Credit: By Rocio Lara on Flickr. Some rights reserved.

"We see a big problem in the media, because I think people still haven't figured out the right model for journalism in the digital age," Seung-yoon Lee, chief executive and co-founder of Byline, told

To address this issue, Lee and his colleague Daniel Tudor have founded Byline, a "one-stop crowdfunding and media outlet platform where journalists and quality bloggers reach readers directly".

I think native advertising seriously undermines the credibility of newspapersSeung-yoon Lee, Byline
Launched in April, Byline is today releasing the final beta version of its website.

The platform has two new features: the Supporters' Cafe, an online space where readers can interact with journalists, and Milestone Goals, a way for writers to receive funding in stages if they are working on an investigative journalism project.

When it comes to business models in journalism, native advertising and paywalls aren't a guaranteed recipe for success, as people are increasingly either using ad blocking software or unwilling to pay for the entire content of a newspaper.

Which is why Byline's approach is to "break it down to the journalist", said Lee. On Byline, there is no editor – journalists pitch an article or topic directly to their readers and they can choose whether they want to do a regular column or an 'exclusive'.

"Mixing advertising and editorial has become the cheap business model, but I think native advertising seriously undermines the credibility of newspapers," Lee argued.

At the moment, Byline is invitation-only and handpicks its writers, but as the platform moves forward from its beta stage in the next months, it will be open to anyone who has a story to contribute.

Journalists who write a Byline column can decide how often they want to post and they are paid by readers either per article or per month.

Introductory video showing how Byline works

Lee said a column is a more suitable option for bloggers who want to tackle a niche subject, cross-post from their existing blogs to get more exposure or even try to make Byline a main source of income.

Readers can access the columns for free, but if they decide to give money, they are offered some perks that journalists set up themselves.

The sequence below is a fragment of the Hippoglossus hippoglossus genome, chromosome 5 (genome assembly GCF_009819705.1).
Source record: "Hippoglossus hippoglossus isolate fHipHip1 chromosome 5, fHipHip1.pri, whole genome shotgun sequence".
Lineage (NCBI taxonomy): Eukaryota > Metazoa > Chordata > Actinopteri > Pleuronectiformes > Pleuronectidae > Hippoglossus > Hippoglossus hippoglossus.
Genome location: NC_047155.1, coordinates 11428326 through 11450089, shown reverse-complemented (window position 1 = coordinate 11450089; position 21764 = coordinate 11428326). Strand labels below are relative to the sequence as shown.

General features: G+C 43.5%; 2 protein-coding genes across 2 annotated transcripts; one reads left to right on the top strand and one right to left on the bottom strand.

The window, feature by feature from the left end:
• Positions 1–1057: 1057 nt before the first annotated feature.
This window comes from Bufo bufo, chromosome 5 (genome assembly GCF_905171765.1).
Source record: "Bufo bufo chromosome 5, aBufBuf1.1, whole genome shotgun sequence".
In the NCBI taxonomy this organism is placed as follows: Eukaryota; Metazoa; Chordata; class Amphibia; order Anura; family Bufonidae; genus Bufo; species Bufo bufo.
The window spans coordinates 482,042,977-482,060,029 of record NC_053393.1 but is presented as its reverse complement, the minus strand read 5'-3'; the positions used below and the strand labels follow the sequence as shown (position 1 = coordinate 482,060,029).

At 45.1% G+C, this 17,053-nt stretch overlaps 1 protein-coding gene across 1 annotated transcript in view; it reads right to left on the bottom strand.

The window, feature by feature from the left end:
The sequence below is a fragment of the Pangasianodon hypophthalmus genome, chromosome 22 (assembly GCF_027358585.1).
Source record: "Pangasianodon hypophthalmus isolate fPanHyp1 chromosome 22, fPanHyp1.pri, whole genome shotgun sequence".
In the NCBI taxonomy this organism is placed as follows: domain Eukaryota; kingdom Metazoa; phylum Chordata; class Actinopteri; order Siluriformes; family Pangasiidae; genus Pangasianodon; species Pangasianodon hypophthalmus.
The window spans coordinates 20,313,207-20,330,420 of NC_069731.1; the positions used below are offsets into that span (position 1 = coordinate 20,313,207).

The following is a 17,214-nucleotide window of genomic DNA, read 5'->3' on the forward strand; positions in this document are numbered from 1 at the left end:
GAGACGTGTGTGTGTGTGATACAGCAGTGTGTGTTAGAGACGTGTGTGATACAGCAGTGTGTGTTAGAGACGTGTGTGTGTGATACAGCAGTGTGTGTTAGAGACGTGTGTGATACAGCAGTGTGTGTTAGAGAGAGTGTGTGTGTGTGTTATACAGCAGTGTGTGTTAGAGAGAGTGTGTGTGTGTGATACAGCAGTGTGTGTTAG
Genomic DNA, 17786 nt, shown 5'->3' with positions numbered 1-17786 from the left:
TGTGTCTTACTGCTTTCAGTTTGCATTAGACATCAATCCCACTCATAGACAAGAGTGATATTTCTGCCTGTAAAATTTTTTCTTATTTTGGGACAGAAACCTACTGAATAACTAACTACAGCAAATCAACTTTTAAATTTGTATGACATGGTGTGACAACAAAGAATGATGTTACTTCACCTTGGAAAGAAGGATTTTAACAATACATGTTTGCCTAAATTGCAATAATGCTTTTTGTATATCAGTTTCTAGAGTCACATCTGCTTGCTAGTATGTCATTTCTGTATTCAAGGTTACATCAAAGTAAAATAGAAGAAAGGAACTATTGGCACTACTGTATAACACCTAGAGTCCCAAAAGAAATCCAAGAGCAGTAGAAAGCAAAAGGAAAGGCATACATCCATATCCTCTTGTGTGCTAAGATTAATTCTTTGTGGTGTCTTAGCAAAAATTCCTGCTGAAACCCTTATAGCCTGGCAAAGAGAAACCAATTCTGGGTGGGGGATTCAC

These interaction opportunities can include anything from a discussion with the journalist in the Supporters' Cafe, to the chance of going along on an investigative trip with the writer or even something as simple as a Reddit AMA (Ask Me Anything).

If journalists choose to do an 'exclusive' – an investigative project on a larger scale – with a set budget, they will not receive any money until the funding target has been reached.

However, by setting Milestone Goals for their project, they can receive funding in stages. This would enable journalists to cover any upfront costs at the beginning of their investigation and keep readers updated on their progress.

"We have to find the right model for each journalist to get funded, because once we have the volume, then it becomes a proper marketplace," Lee said.

Some of the journalists who have published their work on Byline include feminist writer Julie Bindel, who raised £6,500 to investigate global sex trade and Guardian columnist Alex Andreou, who wrote columns about the Greek crisis.

Byline also did an investigation with Bellingcat, looking at the case of an allegedly corrupt police officer in the News International phone hacking scandal.

Crowdfunding is becoming the business model of choice for many smaller news outlets, particularly those focusing on investigative journalism, but just asking readers to donate isn't enough.

People don't crowdfund articles to read them among themselves, what they want is to spread them around the world and increase the journalist's voiceSeung-yoon Lee, Byline
The Ferret, which recently launched in Scotland, asked people to vote on the topic of its first investigation, before opening it up for crowdfunding. Lee explained that Byline gives journalists the freedom to "establish a relationship" with their readers.

It is up to them whether or not they want to post other work or relevant material before the crowdfunding target for their investigative project has been reached.

And according to Lee, writers don't come to Byline to "shop projects, like they do on Amazon or Kickstarter".

Byline's main aim is not to be just a crowdfunding platform, but rather a "media company that happens to use crowdfunding as a business model".

"People don't crowdfund articles to read them among themselves, what they want is to spread them around the world and increase the journalist's voice."

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